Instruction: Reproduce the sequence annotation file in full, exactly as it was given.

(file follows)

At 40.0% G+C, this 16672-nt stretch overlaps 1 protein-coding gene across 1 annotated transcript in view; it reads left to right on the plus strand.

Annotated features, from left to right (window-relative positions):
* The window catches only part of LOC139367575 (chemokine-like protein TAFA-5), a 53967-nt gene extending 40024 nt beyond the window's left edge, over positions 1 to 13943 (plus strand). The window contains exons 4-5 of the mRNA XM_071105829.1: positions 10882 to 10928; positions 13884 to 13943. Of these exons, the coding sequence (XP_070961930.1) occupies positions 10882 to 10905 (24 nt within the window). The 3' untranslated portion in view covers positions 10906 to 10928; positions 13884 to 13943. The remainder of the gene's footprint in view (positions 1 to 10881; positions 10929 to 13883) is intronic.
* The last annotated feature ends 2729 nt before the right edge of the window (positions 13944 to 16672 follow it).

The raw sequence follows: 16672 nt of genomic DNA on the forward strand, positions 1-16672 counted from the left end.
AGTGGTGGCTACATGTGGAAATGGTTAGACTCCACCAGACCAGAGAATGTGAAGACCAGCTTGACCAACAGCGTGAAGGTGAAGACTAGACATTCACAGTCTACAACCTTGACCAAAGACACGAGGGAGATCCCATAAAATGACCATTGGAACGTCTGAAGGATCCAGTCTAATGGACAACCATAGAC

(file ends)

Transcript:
At 40.0% G+C, this 16672-nt stretch overlaps 1 protein-coding gene across 1 annotated transcript in view; it reads left to right on the plus strand.

Annotated features, from left to right (window-relative positions):
* The window catches only part of LOC139367575 (chemokine-like protein TAFA-5), a 53967-nt gene extending 40024 nt beyond the window's left edge, over positions 1 to 13943 (plus strand). The window contains exons 4-5 of the mRNA XM_071105829.1: positions 10882 to 10928; positions 13884 to 13943. Of these exons, the coding sequence (XP_070961930.1) occupies positions 10882 to 10905 (24 nt within the window). The 3' untranslated portion in view covers positions 10906 to 10928; positions 13884 to 13943. The remainder of the gene's footprint in view (positions 1 to 10881; positions 10929 to 13883) is intronic.
* The last annotated feature ends 2729 nt before the right edge of the window (positions 13944 to 16672 follow it).

The raw sequence follows: 16672 nt of genomic DNA on the forward strand, positions 1-16672 counted from the left end.
AGTGGTGGCTACATGTGGAAATGGTTAGACTCCACCAGACCAGAGAATGTGAAGACCAGCTTGACCAACAGCGTGAAGGTGAAGACTAGACATTCACAGTCTACAACCTTGACCAAAGACACGAGGGAGATCCCATAAAATGACCATTGGAACGTCTGAAGGATCCAGTCTAATGGACAACCATAGAC